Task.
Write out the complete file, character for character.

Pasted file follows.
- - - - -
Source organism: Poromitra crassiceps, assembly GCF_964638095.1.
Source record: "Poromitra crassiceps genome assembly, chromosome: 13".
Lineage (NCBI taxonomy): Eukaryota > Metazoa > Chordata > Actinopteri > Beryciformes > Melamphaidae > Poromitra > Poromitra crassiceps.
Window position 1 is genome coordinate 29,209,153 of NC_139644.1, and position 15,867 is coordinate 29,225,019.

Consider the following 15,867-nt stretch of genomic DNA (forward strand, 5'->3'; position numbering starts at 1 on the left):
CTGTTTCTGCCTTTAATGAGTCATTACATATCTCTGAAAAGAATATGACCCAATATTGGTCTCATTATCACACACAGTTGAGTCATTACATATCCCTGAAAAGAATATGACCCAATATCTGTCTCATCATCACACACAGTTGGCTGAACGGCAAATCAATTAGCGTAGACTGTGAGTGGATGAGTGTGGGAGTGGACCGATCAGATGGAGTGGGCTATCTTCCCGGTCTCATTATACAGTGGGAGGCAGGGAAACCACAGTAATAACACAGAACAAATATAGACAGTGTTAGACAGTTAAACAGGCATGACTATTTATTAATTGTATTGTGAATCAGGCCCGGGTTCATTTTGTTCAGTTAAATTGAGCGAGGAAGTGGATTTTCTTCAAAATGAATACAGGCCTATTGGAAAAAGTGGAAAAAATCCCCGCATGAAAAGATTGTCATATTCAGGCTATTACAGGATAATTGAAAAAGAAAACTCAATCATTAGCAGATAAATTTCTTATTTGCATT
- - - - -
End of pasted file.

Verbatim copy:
Source organism: Poromitra crassiceps, assembly GCF_964638095.1.
Source record: "Poromitra crassiceps genome assembly, chromosome: 13".
Lineage (NCBI taxonomy): Eukaryota > Metazoa > Chordata > Actinopteri > Beryciformes > Melamphaidae > Poromitra > Poromitra crassiceps.
Window position 1 is genome coordinate 29,209,153 of NC_139644.1, and position 15,867 is coordinate 29,225,019.

Consider the following 15,867-nt stretch of genomic DNA (forward strand, 5'->3'; position numbering starts at 1 on the left):
CTGTTTCTGCCTTTAATGAGTCATTACATATCTCTGAAAAGAATATGACCCAATATTGGTCTCATTATCACACACAGTTGAGTCATTACATATCCCTGAAAAGAATATGACCCAATATCTGTCTCATCATCACACACAGTTGGCTGAACGGCAAATCAATTAGCGTAGACTGTGAGTGGATGAGTGTGGGAGTGGACCGATCAGATGGAGTGGGCTATCTTCCCGGTCTCATTATACAGTGGGAGGCAGGGAAACCACAGTAATAACACAGAACAAATATAGACAGTGTTAGACAGTTAAACAGGCATGACTATTTATTAATTGTATTGTGAATCAGGCCCGGGTTCATTTTGTTCAGTTAAATTGAGCGAGGAAGTGGATTTTCTTCAAAATGAATACAGGCCTATTGGAAAAAGTGGAAAAAATCCCCGCATGAAAAGATTGTCATATTCAGGCTATTACAGGATAATTGAAAAAGAAAACTCAATCATTAGCAGATAAATTTCTTATTTGCATT